Sunday, April 16, 2006

Was Saddam recruiting pilots for 9/11 attacks?

That's the question explored by Captain Ed over at Captain's Quarters in the thread The Timing Of The Iraqi Air Force Memo.

Having used his own money to pay two independent translators to triple-check the translation performed by a contributer to Free Republic, Ed now explores what that document means.

The document details a program to recruit Iraqi Air Force pilots for terror attacks against the United States in March of 2001 (dates in day/month/year format):

The top secret letter 2205 of the Military Branch of Al Qadisya on 4/3/2001 announced by the top secret letter 246 from the Command of the military sector of Zi Kar on 8/3/2001 announced to us by the top secret letter 154 from the Command of Ali Military Division on 10/3/2001 we ask to provide that Division with the names of those who desire to volunteer for Suicide Mission to liberate Palestine and to strike American Interests and according what is shown below to please review and inform us.

Please read his commentary. The summary:

However, this recruitment memo offers another tantalizing possibility. The one 9/11 pilot who had not traveled outside the US the previous January was Hani Hanjour, who had just begun his flight training, which reportedly had not gone well. (See pages 226-227 of the 9/11 Commission report.) Hanjour had been assigned the most difficult of the 9/11 targets -- the Pentagon. That flight required taking the plane over the Beltway and into an incredibly low but stable approach to maximize the damage done to the building. This took more skill than merely flying a plane into the Twin Towers, and the late start on training could not have helped in Hanjour's preparations. Unlike Atta and Shehhi, the report never mentions Hanjour getting any training in a large-craft simulator.

The trip to Germany in January by the other pilots may have been an attempt to gather better-trained pilots for the attack -- and remember that the original plan was to have two waves of attacks, at least according to KSM [Khalid Sheikh Mohammed], the second of which got cancelled due to increased security after 9/11. The late start for Hanjour would have endangered their mission. We know that the Iraqis started recruiting from their Air Force, and that those pilots had nothing to fly at the time. The trip to Prague may have been to find out if the Iraqis had anyone who could assist Hanjour in the difficult task ahead of him, or to plan the second wave of attacks using skilled pilots rather than the amateurs from the Hamburg cell.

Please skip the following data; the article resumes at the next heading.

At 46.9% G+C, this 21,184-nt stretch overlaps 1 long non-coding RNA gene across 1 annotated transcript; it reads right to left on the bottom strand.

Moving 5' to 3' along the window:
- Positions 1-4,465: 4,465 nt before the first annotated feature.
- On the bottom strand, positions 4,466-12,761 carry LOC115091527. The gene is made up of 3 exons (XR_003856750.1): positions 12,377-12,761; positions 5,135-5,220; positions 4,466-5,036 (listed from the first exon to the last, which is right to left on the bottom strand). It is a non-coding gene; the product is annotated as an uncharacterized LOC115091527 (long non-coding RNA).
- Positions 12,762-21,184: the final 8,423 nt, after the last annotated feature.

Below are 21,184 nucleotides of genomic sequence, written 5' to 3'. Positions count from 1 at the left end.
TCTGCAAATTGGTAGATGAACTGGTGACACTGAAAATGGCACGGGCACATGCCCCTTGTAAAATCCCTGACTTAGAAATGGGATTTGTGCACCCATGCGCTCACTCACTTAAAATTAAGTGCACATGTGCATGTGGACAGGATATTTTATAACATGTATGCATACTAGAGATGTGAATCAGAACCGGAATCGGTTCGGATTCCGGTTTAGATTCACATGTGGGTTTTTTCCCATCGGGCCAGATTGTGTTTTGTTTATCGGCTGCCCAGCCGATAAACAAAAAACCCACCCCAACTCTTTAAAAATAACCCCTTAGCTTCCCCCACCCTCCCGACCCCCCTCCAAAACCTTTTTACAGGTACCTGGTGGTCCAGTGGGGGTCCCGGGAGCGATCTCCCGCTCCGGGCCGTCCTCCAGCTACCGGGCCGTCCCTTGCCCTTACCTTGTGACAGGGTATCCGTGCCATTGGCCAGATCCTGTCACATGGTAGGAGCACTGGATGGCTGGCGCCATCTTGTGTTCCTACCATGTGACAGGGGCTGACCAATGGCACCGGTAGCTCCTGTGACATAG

If Saddam was involved in discussions about pilots to carry out a 9/11-type attack, it would cast a whole new light on the need to remove him.

But this story has not been examined by any major news organizations. Having firmly planted the idea that Bush lied or was completely wrong about the reasons for war, and having convinced most of America that Saddam was no threat, and therefore there was no reason to sacrifice lives or money in Iraq, the media seems to have little motivation to prove themselves wrong once again.

Meanwhile Bush seems to have little interest, for an obvious reason -- we already made the decision, and went to war, and we now have to deal with the aftermath. Bush isn't one to go over the past which cannot be changed, even to defend himself or his administration.

That is a mistake. I hope Josh Bolton can convince Bush to spend some time and energy translating these documents and putting the truth out to rebuild support for the hard work in Iraq.

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